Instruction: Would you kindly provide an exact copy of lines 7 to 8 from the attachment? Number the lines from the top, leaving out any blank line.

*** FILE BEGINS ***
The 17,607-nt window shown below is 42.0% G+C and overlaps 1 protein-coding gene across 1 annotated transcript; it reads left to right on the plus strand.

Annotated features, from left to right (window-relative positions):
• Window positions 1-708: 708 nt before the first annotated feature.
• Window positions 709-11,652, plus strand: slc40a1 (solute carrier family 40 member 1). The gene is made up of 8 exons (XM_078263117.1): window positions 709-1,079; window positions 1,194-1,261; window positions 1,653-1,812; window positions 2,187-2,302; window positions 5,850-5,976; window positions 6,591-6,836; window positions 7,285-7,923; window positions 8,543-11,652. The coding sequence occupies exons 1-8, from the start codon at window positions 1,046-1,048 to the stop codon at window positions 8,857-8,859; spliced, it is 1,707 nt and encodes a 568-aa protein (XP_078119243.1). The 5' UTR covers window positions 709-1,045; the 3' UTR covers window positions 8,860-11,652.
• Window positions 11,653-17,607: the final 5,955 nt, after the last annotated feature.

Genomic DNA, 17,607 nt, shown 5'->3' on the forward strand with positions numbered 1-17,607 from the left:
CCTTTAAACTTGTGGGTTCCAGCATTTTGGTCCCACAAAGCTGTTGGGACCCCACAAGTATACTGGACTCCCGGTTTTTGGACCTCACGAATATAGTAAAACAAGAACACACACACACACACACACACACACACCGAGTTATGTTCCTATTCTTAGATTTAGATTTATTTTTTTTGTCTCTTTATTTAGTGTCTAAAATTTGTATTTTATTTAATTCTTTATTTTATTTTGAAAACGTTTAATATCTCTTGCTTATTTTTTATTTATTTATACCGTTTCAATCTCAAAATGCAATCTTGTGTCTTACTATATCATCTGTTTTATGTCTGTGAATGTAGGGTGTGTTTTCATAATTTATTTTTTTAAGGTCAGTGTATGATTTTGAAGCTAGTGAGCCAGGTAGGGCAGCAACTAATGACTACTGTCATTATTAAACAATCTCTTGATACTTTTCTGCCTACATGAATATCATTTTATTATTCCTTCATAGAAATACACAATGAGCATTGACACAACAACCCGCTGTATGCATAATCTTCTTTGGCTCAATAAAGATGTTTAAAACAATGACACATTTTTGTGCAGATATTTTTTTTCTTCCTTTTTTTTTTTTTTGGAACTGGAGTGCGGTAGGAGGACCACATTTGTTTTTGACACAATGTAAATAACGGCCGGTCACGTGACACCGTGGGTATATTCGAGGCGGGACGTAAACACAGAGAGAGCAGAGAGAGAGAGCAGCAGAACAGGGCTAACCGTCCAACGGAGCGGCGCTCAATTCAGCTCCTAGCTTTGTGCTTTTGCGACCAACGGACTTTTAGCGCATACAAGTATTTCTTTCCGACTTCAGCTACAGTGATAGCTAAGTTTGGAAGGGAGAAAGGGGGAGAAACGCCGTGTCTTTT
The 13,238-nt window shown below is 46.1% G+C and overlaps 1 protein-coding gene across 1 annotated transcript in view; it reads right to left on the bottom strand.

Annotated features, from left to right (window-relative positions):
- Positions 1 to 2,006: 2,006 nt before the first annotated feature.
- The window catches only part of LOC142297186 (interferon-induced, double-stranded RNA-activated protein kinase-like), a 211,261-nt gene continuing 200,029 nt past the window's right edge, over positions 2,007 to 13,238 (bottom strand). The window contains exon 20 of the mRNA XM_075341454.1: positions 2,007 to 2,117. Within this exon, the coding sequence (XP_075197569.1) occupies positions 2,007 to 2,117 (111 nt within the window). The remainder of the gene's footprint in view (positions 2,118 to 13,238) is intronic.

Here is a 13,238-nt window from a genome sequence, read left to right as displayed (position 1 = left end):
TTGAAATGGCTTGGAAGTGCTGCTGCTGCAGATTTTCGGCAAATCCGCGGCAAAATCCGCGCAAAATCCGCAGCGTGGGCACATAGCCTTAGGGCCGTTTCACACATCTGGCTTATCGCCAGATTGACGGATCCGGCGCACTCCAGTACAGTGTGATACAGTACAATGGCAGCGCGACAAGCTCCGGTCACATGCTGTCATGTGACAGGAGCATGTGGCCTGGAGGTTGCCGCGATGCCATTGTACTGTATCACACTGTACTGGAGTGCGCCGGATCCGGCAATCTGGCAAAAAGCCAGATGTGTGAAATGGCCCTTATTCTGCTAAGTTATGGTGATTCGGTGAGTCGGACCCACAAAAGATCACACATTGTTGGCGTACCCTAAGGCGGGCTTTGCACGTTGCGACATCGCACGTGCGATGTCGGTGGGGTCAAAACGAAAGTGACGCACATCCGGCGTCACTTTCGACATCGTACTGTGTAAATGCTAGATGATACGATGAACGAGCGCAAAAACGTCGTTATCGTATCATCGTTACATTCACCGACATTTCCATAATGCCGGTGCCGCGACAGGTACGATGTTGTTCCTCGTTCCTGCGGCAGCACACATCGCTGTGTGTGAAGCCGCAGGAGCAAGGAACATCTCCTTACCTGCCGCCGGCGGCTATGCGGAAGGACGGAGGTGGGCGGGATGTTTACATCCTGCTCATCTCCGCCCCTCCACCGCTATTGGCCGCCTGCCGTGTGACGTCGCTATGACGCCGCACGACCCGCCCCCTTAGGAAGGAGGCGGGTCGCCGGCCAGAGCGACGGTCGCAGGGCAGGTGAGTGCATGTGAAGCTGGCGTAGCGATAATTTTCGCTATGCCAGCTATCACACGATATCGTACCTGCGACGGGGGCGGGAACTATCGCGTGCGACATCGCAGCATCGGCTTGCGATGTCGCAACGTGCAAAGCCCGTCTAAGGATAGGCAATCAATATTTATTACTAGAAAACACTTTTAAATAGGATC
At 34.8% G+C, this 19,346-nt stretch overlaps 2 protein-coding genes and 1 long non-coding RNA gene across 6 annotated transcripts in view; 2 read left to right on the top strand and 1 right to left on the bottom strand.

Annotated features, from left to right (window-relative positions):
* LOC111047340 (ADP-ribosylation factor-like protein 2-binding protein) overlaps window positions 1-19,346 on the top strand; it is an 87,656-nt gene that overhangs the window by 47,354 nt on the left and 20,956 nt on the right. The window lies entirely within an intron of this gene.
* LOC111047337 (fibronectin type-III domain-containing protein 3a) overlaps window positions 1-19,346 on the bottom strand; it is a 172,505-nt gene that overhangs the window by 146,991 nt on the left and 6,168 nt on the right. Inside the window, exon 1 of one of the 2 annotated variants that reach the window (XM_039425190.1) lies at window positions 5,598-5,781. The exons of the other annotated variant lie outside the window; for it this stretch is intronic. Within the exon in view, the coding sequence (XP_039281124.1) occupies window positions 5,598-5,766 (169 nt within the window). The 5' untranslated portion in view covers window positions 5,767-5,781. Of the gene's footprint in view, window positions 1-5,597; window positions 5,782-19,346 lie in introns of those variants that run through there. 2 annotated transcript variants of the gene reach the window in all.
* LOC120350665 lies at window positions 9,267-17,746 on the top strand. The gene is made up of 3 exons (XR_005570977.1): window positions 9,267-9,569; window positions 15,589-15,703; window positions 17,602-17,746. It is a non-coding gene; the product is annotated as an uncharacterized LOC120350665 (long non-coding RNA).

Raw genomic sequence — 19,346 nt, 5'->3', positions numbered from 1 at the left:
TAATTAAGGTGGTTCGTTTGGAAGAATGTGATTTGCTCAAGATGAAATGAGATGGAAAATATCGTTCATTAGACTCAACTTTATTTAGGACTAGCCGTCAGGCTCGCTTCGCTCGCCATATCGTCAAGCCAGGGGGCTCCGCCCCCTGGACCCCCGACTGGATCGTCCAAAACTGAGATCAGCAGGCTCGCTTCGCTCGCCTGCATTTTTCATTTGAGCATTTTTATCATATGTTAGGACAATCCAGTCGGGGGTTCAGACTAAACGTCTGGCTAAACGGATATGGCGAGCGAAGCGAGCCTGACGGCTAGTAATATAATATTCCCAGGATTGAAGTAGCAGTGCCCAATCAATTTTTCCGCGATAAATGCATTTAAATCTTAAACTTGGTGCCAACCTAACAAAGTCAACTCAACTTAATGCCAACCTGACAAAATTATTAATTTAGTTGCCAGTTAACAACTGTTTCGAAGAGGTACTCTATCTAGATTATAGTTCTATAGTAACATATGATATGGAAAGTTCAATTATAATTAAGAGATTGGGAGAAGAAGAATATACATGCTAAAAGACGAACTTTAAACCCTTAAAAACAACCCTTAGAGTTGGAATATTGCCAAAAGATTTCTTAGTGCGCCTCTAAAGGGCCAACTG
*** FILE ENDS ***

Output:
CCTTTAAACTTGTGGGTTCCAGCATTTTGGTCCCACAAAGCTGTTGGGACCCCACAAGTATACTGGACTCCCGGTTTTTGGACCTCACGAATATAGTAAAACAAGAACACACACACACACACACACACACACACCGAGTTATGTTCCTATTCTTAGATTTAGATTTATTTTTTTTGTCTCTTTATTTAGTGTCTAAAATTTGTATTTTATTTAATTCTTTATTTTATTTTGAAAACGTTTAATATCTCTTGCTTATTTTTTATTTATTTATACCGTTTCAATCTCAAAATGCAATCTTGTGTCTTACTATATCATCTGTTTTATGTCTGTGAATGTAGGGTGTGTTTTCATAATTTATTTTTTTAAGGTCAGTGTATGATTTTGAAGCTAGTGAGCCAGGTAGGGCAGCAACTAATGACTACTGTCATTATTAAACAATCTCTTGATACTTTTCTGCCTACATGAATATCATTTTATTATTCCTTCATAGAAATACACAATGAGCATTGACACAACAACCCGCTGTATGCATAATCTTCTTTGGCTCAATAAAGATGTTTAAAACAATGACACATTTTTGTGCAGATATTTTTTTTCTTCCTTTTTTTTTTTTTTGGAACTGGAGTGCGGTAGGAGGACCACATTTGTTTTTGACACAATGTAAATAACGGCCGGTCACGTGACACCGTGGGTATATTCGAGGCGGGACGTAAACACAGAGAGAGCAGAGAGAGAGAGCAGCAGAACAGGGCTAACCGTCCAACGGAGCGGCGCTCAATTCAGCTCCTAGCTTTGTGCTTTTGCGACCAACGGACTTTTAGCGCATACAAGTATTTCTTTCCGACTTCAGCTACAGTGATAGCTAAGTTTGGAAGGGAGAAAGGGGGAGAAACGCCGTGTCTTTT
The 13,238-nt window shown below is 46.1% G+C and overlaps 1 protein-coding gene across 1 annotated transcript in view; it reads right to left on the bottom strand.